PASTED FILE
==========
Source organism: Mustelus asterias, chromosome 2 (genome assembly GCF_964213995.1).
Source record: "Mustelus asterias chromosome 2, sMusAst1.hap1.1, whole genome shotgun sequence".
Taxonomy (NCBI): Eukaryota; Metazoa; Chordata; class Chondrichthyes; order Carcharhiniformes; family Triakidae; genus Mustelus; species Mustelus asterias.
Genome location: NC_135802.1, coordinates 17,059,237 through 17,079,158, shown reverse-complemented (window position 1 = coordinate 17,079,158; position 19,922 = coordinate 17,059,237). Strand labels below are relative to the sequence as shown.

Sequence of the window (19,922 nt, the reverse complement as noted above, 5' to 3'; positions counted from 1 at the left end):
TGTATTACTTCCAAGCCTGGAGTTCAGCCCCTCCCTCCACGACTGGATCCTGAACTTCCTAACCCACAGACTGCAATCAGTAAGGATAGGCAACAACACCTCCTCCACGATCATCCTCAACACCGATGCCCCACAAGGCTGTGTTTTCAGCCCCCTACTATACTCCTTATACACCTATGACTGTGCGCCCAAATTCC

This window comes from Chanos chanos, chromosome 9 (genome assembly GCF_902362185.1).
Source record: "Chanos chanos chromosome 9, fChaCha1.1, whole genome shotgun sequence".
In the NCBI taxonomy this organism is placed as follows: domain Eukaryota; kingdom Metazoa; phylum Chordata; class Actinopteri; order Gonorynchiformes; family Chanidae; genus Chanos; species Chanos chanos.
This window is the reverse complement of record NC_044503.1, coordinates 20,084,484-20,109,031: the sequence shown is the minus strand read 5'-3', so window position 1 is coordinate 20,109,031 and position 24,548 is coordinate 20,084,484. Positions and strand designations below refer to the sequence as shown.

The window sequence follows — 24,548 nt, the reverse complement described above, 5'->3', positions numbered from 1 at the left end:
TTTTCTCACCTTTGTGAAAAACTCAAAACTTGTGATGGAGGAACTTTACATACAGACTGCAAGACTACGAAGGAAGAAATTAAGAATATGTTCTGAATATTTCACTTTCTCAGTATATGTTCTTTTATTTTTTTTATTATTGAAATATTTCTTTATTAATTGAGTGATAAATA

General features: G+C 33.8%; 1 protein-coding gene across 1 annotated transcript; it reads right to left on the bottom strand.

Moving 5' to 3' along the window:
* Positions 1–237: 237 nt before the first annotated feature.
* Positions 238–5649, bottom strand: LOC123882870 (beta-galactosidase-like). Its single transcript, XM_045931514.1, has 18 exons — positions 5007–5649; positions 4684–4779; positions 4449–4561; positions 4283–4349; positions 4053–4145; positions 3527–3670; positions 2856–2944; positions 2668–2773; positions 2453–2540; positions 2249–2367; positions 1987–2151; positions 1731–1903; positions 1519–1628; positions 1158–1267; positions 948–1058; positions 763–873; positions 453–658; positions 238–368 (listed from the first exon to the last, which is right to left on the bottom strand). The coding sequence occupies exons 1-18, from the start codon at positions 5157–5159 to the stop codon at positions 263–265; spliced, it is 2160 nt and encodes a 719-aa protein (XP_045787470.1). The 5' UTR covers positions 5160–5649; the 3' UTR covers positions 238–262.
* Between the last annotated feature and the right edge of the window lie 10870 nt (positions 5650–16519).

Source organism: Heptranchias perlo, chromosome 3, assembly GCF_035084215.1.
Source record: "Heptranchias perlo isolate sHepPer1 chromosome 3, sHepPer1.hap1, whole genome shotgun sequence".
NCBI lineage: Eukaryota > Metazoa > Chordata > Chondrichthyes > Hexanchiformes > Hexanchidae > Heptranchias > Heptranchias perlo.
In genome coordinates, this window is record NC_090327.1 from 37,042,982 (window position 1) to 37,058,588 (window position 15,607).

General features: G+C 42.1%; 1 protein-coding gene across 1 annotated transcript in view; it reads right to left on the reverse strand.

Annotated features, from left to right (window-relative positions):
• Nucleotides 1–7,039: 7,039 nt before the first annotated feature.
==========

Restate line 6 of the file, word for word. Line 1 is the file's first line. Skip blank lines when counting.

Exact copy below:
TGTATTACTTCCAAGCCTGGAGTTCAGCCCCTCCCTCCACGACTGGATCCTGAACTTCCTAACCCACAGACTGCAATCAGTAAGGATAGGCAACAACACCTCCTCCACGATCATCCTCAACACCGATGCCCCACAAGGCTGTGTTTTCAGCCCCCTACTATACTCCTTATACACCTATGACTGTGCGCCCAAATTCC